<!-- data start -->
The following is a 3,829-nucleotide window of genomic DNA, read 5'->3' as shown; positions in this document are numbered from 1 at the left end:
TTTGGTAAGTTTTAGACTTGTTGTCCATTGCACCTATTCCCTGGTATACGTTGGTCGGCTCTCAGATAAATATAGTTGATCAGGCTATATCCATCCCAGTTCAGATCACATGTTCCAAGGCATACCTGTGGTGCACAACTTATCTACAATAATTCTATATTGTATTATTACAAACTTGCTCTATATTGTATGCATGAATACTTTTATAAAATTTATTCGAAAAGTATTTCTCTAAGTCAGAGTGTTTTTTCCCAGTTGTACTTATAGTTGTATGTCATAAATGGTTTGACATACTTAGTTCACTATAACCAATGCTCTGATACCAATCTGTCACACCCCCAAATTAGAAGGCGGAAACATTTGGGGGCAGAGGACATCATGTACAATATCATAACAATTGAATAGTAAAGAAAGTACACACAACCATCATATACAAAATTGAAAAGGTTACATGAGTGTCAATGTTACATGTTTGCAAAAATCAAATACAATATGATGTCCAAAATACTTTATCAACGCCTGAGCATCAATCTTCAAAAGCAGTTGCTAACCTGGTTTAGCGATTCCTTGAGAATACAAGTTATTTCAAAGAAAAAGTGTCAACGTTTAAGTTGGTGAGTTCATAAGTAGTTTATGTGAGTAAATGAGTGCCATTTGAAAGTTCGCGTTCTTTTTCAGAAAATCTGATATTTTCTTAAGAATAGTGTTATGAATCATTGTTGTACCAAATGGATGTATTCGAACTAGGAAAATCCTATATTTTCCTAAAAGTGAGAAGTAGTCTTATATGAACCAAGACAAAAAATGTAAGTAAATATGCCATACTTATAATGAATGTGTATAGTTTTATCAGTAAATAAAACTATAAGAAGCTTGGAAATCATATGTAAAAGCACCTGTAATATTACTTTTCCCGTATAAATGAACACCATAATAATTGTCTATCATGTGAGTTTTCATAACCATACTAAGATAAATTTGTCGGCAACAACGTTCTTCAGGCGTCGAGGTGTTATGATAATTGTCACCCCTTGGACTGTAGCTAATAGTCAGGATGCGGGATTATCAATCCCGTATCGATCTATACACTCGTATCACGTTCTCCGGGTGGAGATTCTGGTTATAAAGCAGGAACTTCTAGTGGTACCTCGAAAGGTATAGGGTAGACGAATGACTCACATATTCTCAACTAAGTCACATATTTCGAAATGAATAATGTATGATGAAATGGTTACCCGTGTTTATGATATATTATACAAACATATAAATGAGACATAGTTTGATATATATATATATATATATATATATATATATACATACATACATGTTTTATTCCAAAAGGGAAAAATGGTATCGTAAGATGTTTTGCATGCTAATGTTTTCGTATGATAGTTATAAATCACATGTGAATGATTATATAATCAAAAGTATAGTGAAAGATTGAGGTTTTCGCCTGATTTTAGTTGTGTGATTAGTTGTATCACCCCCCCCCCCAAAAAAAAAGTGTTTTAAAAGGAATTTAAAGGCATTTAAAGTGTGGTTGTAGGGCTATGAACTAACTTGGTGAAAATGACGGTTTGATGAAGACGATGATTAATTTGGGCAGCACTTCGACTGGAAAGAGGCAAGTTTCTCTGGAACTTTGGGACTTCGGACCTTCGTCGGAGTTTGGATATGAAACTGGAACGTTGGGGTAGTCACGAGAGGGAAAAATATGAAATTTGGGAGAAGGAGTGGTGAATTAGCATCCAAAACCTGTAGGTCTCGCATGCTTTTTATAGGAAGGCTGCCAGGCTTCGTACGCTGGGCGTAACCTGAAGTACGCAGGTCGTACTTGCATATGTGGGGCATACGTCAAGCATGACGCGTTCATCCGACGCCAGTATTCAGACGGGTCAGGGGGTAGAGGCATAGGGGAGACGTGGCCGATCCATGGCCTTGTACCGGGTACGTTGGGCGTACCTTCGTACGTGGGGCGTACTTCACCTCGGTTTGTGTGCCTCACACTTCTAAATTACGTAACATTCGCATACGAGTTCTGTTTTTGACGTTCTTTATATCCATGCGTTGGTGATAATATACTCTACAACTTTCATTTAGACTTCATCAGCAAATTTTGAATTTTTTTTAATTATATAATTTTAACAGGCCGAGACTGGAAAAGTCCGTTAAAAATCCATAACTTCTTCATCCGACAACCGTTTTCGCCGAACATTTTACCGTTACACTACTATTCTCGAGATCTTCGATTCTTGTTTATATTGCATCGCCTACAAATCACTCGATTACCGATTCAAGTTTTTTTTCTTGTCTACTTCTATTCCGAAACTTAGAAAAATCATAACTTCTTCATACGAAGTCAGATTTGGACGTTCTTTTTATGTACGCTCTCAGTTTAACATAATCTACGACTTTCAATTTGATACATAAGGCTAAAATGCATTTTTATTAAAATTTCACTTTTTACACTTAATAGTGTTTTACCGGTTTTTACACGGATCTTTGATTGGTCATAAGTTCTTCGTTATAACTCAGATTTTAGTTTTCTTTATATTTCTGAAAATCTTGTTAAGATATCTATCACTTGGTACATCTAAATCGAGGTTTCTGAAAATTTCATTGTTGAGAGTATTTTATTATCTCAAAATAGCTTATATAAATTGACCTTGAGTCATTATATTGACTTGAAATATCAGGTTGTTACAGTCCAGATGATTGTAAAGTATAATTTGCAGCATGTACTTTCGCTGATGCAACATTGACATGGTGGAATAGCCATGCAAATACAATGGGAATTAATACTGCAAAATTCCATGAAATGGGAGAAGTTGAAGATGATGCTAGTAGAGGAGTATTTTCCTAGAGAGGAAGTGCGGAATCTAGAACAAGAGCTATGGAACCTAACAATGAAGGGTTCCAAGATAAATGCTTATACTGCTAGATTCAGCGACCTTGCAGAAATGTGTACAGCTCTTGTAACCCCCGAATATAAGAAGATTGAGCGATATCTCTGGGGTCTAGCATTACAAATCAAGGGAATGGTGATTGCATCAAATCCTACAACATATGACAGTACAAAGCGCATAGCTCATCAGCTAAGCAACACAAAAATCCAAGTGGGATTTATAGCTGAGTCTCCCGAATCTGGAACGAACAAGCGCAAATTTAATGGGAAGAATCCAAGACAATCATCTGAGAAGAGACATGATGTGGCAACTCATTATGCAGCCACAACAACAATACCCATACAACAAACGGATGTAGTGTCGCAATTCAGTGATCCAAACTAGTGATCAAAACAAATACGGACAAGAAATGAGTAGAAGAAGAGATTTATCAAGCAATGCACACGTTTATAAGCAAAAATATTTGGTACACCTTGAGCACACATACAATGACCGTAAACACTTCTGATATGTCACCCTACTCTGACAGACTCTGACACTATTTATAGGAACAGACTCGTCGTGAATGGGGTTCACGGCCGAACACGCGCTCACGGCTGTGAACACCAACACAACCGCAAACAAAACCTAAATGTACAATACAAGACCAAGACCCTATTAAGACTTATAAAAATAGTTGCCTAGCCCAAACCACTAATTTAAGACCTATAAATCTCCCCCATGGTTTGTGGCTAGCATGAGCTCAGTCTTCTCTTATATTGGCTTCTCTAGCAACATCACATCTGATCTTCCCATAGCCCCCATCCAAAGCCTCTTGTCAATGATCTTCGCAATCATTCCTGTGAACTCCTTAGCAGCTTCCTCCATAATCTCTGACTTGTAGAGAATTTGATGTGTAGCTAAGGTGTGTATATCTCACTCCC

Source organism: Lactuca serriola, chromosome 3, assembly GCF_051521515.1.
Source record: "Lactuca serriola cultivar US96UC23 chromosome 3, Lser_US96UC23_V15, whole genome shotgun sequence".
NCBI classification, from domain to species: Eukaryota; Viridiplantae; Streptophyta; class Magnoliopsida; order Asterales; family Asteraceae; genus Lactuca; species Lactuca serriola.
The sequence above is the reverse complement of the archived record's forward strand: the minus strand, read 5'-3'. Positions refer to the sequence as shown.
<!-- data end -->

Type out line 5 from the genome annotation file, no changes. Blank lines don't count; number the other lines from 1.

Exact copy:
NCBI classification, from domain to species: Eukaryota; Viridiplantae; Streptophyta; class Magnoliopsida; order Asterales; family Asteraceae; genus Lactuca; species Lactuca serriola.